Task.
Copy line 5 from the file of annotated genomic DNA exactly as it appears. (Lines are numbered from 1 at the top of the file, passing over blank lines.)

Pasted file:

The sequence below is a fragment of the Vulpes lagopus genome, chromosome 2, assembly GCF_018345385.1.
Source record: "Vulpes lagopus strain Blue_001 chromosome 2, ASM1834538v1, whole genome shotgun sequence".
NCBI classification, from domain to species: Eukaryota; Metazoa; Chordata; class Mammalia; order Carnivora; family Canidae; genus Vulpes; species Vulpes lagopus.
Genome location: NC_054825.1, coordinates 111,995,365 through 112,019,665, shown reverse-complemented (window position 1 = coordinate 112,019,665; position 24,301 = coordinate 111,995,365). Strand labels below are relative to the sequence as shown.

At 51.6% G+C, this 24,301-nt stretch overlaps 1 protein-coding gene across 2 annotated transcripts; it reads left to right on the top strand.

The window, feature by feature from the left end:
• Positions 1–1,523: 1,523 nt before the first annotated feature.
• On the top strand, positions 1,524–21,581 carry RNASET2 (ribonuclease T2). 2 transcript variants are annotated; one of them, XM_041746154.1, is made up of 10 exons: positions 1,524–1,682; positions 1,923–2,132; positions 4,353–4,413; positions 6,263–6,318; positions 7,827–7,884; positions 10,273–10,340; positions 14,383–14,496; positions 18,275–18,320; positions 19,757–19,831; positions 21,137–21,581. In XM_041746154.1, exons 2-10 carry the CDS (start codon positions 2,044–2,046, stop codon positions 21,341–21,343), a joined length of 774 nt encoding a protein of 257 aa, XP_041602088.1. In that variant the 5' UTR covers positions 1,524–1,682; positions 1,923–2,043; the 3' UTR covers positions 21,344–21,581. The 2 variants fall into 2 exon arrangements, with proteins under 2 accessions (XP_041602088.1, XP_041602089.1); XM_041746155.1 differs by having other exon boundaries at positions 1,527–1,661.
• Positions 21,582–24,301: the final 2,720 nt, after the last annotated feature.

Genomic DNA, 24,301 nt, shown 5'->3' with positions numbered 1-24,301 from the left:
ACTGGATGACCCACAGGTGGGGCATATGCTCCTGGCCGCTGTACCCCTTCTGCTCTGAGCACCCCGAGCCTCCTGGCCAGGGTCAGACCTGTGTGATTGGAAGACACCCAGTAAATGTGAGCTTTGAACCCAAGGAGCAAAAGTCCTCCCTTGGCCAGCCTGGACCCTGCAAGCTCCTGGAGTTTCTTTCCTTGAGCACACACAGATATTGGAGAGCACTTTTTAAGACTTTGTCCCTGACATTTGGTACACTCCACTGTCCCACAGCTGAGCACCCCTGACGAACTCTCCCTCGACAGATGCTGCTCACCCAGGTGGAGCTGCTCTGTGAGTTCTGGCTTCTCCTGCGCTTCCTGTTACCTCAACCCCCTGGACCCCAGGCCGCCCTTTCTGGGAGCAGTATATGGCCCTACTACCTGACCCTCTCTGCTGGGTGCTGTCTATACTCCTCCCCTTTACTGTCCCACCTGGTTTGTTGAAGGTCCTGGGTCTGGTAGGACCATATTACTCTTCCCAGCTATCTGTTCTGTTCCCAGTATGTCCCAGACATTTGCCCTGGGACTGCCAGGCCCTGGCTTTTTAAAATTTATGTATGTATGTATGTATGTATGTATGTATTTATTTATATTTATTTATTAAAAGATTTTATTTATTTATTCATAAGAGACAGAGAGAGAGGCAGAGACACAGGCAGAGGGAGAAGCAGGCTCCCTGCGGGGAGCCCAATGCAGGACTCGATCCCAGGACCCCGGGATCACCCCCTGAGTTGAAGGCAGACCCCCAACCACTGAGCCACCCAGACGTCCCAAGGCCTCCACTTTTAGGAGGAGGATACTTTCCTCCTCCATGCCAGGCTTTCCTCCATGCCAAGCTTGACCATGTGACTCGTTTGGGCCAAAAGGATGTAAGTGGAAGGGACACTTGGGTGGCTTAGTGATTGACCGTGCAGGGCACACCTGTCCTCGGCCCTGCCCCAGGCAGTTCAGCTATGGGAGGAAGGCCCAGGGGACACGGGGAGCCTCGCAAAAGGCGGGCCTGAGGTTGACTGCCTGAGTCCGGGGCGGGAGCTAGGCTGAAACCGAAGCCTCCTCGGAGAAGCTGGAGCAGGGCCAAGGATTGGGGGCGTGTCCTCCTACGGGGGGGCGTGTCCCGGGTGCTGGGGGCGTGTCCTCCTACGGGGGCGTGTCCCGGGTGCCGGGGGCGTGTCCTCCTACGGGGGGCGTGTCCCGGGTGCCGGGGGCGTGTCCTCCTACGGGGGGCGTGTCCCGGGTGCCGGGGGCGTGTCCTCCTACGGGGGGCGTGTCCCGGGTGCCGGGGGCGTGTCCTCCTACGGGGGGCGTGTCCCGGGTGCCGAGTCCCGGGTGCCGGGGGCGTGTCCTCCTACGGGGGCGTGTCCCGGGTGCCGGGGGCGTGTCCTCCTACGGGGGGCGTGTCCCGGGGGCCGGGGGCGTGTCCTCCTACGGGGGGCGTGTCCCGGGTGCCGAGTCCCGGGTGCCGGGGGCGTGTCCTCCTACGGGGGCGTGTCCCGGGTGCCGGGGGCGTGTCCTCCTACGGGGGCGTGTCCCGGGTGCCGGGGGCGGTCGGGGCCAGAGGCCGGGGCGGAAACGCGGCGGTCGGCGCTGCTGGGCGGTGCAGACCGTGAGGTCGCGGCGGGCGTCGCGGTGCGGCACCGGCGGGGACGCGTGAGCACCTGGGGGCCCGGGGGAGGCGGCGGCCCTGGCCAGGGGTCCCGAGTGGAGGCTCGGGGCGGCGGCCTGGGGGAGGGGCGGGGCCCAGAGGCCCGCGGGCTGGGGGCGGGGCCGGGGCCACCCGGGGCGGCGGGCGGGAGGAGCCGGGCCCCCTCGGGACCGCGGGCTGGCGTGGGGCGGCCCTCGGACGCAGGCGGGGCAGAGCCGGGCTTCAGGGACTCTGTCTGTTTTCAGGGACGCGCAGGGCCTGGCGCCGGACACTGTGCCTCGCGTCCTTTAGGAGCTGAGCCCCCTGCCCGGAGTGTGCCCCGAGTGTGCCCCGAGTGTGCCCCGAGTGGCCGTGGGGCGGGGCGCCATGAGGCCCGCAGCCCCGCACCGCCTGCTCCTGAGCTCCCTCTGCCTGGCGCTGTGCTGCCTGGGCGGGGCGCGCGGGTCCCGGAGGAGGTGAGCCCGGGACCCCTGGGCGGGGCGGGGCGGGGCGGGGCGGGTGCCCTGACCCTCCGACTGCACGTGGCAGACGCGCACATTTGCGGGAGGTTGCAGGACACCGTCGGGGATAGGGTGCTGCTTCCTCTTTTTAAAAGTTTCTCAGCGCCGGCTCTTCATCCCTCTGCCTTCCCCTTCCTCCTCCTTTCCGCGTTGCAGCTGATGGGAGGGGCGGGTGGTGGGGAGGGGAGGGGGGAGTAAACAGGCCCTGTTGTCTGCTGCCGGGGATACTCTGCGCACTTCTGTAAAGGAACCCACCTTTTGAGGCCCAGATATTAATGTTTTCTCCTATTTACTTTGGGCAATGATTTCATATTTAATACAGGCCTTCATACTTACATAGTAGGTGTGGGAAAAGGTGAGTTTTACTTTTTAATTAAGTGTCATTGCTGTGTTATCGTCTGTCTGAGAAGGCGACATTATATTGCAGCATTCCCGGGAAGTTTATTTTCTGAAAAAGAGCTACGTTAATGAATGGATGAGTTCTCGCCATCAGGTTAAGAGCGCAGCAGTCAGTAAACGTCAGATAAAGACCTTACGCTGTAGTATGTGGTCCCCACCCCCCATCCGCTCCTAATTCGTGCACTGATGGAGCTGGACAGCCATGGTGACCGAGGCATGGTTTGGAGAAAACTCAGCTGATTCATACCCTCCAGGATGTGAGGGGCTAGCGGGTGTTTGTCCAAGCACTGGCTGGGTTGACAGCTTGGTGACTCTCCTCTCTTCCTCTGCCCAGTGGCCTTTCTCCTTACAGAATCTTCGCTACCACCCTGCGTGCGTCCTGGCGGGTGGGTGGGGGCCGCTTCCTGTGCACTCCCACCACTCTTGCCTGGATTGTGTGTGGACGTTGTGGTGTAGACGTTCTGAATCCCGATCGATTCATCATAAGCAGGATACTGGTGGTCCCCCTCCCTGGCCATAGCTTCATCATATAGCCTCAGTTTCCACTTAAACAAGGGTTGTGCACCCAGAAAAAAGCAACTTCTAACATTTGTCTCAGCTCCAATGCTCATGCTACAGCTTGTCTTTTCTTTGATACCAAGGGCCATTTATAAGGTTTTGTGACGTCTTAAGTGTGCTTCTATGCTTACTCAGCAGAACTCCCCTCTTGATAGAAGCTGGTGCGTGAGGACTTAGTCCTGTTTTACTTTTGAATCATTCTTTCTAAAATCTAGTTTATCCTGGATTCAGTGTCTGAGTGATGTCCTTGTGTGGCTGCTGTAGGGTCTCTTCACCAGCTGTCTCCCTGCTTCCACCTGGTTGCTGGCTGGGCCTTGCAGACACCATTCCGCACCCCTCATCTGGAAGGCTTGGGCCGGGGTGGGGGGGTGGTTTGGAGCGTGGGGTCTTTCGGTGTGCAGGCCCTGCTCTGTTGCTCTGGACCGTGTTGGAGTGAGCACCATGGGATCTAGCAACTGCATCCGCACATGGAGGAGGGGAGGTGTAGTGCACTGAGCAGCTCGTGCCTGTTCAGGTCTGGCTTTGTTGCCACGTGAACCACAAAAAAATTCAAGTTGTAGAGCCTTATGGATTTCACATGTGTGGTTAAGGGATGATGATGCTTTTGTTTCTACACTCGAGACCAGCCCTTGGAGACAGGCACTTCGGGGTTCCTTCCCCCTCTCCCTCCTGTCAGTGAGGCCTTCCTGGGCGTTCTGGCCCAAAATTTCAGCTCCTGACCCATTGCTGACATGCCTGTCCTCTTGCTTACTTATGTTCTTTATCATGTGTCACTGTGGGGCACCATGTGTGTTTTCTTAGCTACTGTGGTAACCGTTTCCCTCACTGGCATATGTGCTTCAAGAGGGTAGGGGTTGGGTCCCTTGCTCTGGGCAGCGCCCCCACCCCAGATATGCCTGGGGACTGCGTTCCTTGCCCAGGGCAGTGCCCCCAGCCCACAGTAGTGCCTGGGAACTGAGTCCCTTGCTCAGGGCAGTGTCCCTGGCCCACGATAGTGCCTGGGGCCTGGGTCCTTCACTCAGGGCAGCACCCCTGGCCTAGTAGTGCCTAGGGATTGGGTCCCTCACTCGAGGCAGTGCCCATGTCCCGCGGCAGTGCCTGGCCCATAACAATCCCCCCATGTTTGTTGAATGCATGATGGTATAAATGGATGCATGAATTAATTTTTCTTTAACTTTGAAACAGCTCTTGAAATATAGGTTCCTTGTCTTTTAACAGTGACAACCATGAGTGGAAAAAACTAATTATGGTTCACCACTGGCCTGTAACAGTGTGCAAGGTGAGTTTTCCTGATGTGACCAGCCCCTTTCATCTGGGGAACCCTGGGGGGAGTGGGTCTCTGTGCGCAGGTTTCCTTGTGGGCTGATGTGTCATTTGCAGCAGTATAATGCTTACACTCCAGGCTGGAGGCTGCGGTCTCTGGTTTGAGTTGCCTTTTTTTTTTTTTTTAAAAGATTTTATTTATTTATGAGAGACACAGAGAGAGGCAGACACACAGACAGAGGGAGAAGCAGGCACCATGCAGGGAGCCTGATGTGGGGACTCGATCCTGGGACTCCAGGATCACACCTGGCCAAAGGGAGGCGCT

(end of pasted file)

At 51.6% G+C, this 24,301-nt stretch overlaps 1 protein-coding gene across 2 annotated transcripts; it reads left to right on the top strand.